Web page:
Tim Merlier sprints to victory ahead of Olav Kooij and Kaden Groves on stage 2 of Tirreno-Adriatico.

Sprinting’s next generation on display at Tirreno-Adriatico

20-year-old Olav Kooij powers to runner-up honors on stage 2 of Tirreno-Adriatico with 23-year-old Kaden Groves taking third.

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Many of the biggest names in sprinting are in action this week at Paris-Nice and Tirreno-Adriatico, with the likes of Sam Bennett among the stars at the former and Caleb Ewan at the latter. As evidenced by the victories of Mads Pedersen and Tim Merlier on Tuesday, however, the days when just a handful of riders dominated cycling’s sprints are long gone. The list of contenders seems as long as ever right now — and that creates opportunities for a new generation to step in and establish itself.

At Tirreno-Adriatico in particular, the youth movement was on display on Tuesday’s stage 2, with 20-year-old Dutchman Olav Kooij powering to second behind Merlier and 23-year-old Australian Kaden Groves nabbing third. Both youngsters are riders to watch as the ever-changing landscape atop cycling’s sprinter hierarchy continues to evolve.

Despite their young age, Kooij and Groves are have been turning heads for some time thanks to their impressive showings in junior and under-23 races and in their first forays as WorldTour pros.

Kooij was still a teenager this time last year, but since then he has given his Jumbo-Visma plenty of reasons to be optimistic about his future. He moved from Jumbo-Visma’s development team to its WorldTour squad in 2021 and quickly won a stage at the Settimana Internazionale Coppi e Bartali before coming close to taking his first WorldTour win with a second-place finish behind Fernando Gaviria on a stage at the Tour of Poland. He went on to land on the podium at the under-23 road race at Flanders Worlds, and then scored a pair of 2.1-rated stage wins at the Cro Race and an impressive one-day podium in Italy at the Gran Piemonte.

That last result was a particularly impressive one for the Dutch up-and-comer, considering he crashed 20km from the finish and suffered scrapes and bruises bad enough that he would later need stitches.

With only nine race days under his belt so far this year, Kooij has already registered two runner-up rides in WorldTour races, finishing second behind Jasper Philipsen on stage 5 of the UAE Tour. Wout van Aert’s presence at Jumbo-Visma means that Kooij won’t be the first option for fast finishes in most of the biggest races of the year, but it also means that he can develop and learn at his own pace rather than being thrown into the deep end too quickly. So far, he has made good progress, which is hardly a surprise considering his talent and the system in which he finds himself, riding for a Jumbo-Visma team that has helped Jonas Vingegaard emerge as one of cycling’s brightest young stars over the past year.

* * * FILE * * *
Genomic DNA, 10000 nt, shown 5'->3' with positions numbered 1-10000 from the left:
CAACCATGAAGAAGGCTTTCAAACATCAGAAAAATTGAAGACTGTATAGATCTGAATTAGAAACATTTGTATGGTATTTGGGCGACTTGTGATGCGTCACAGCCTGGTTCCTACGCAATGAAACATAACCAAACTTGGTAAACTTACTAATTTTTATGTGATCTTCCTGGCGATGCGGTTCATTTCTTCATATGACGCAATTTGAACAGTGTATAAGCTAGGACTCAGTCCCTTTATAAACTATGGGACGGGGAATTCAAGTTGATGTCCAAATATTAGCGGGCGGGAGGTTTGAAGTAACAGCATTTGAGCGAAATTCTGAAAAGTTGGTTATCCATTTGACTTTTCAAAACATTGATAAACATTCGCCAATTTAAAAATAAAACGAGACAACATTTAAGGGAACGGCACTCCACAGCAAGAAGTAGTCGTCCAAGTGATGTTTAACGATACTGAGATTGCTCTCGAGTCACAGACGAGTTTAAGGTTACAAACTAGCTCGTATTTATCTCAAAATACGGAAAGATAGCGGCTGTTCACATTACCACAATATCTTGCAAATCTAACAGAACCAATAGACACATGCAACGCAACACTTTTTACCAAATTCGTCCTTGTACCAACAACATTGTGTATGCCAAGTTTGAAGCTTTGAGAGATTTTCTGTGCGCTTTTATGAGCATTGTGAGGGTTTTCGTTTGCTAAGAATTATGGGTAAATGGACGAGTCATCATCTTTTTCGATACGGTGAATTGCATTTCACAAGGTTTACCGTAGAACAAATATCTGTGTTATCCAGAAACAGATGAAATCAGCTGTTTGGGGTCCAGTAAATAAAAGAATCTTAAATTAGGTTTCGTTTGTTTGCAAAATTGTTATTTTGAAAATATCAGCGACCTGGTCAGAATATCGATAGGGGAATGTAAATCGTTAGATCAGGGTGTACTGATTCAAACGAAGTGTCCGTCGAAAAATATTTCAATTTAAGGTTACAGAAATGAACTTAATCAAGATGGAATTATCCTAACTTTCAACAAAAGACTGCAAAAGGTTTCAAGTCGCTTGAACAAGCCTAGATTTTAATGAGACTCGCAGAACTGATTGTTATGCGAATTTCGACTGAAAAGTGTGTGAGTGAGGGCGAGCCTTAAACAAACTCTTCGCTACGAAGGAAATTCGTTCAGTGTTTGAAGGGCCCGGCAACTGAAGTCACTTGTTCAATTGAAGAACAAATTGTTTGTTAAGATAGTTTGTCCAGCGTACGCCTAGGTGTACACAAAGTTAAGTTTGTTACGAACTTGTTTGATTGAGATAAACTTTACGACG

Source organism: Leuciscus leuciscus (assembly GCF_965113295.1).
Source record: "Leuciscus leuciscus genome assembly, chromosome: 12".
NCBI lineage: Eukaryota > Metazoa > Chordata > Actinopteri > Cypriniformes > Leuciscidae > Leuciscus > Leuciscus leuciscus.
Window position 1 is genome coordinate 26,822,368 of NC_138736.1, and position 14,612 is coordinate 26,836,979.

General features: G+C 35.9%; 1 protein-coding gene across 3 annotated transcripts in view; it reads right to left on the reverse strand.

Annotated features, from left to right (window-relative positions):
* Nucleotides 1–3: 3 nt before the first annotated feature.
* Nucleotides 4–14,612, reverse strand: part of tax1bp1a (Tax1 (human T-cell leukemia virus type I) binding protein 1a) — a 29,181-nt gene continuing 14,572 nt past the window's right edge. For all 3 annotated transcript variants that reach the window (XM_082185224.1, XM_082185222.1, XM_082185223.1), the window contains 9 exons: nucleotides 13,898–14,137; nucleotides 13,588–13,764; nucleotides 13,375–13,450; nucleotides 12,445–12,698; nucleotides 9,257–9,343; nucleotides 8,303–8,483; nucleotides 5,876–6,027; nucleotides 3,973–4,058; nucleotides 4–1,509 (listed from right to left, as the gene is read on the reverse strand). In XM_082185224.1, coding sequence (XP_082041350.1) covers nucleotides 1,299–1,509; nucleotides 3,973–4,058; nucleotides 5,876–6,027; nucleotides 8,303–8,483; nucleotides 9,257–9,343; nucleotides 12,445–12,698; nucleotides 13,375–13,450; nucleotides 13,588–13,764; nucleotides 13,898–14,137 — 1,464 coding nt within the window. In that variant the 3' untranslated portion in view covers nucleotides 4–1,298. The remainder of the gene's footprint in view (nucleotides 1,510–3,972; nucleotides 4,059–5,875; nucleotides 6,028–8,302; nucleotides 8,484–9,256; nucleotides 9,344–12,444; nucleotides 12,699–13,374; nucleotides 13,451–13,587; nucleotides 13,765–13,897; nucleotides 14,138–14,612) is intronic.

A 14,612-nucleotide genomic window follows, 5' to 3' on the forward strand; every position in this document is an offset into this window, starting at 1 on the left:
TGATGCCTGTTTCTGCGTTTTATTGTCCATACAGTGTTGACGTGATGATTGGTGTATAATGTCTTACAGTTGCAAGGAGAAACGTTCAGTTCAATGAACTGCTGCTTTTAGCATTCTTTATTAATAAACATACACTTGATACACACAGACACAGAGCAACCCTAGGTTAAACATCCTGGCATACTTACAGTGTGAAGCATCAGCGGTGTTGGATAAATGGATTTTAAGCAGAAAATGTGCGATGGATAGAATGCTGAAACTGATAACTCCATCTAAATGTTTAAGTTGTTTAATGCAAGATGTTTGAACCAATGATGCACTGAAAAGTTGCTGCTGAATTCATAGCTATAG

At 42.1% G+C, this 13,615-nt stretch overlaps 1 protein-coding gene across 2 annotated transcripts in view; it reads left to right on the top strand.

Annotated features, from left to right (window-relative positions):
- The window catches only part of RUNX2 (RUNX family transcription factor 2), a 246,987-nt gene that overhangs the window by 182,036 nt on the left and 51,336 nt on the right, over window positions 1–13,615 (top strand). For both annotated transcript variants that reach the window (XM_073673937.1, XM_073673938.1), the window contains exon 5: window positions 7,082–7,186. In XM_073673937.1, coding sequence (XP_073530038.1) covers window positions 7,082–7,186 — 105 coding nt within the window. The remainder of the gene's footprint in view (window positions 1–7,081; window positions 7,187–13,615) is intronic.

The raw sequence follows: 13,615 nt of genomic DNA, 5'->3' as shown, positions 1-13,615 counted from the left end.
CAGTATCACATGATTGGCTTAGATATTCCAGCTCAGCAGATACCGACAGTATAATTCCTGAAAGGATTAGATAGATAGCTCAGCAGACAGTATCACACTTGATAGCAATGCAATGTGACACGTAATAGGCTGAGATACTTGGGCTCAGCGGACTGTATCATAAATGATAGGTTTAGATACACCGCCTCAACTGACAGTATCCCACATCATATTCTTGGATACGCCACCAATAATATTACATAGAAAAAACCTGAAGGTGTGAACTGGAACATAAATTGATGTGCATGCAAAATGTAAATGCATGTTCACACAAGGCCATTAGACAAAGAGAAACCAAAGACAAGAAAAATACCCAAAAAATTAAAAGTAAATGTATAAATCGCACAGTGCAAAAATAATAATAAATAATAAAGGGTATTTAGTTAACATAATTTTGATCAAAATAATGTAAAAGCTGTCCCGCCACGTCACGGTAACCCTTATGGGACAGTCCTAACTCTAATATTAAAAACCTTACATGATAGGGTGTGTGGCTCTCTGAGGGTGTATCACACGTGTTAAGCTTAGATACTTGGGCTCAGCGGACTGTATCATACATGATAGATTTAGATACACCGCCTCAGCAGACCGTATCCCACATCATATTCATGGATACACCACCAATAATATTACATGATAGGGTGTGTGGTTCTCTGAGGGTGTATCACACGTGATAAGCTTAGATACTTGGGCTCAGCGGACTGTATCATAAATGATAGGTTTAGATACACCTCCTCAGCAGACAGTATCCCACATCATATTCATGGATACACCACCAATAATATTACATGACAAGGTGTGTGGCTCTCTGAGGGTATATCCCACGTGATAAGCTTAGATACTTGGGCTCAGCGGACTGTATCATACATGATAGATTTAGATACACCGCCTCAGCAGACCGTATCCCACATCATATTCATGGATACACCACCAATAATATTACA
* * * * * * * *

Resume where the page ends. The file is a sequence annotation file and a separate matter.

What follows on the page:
With his recent run of strong showings, Kooij knows that he is in form to contend for a first WorldTour victory.

“Considering the good legs I had, second place is a bit of a bummer,” Kooij said after stage 2 of Tirreno-Adriatico. “The UAE Tour had given me a lot of confidence and I wanted to go for the victory here. It’s a shame I ended up second.”

Groves has also made good progress in his first few seasons as a pro, and at BikeExchange, he also finds himself riding alongside established sprinting talent. With the versatile Michael Matthews already on the roster, the team brought in Dylan Groenewegen for this season. Groenewegen’s credentials as a four-time Tour de France stage winner put him atop the team’s sprint hierarchy, but Groves will likely see an increase the number of chances he gets this season as he continues to shine.

Groves joined Mitchelton-Scott as a stagiaire in 2019 and then joined the team as a full-time pro in 2020. The team has taken a gradual approach to giving him opportunities to nab results, but Australian fans got a glimpse of his prowess almost immediately after he made the official jump to the WorldTour as he rode to fourth at the Race Torquay, a national criterium title, and a pair of stage wins at the Herald Sun Tour in early 2020.

He has battled some injury issues, but Groves took a prologue win at the Tour of Slovakia last year to ensure that he would close out the season with at least one win on the docket.

Currently on a one-year deal with BikeExchange, he racked up a trio of top-three finishes at the Tour of Oman last month. His third-place finish on Tuesday was his best ever result in a WorldTour event.

As of yet, neither Groves nor Kooij has appeared in a Grand Tour, but with three three-week races on the calendar, those chances could be on the horizon. In the meantime, the one-week races offer prime opportunities for both of them – and for the rest of the sport’s many speedsters in the mix at the moment – to shine. Kooij and Groves are just two of the youngsters in the sprint field at Tirreno-Adriatico, with Alberto Dainese of DSM and Jordi Meeus of Bora-Hansgrohe also emerging talents worth watching.

Those four youngsters, along with stage 2 winner Merlier, Ewan, Peter Sagan, Pascal Ackermann, Nacer Bouhanni, Arnaud Démare, Elia Viviani, and Alexander Kristoff will all be on the very long list of names hoping to storm to victory on another likely sprint stage at Tirreno-Adriatico on Wednesday.

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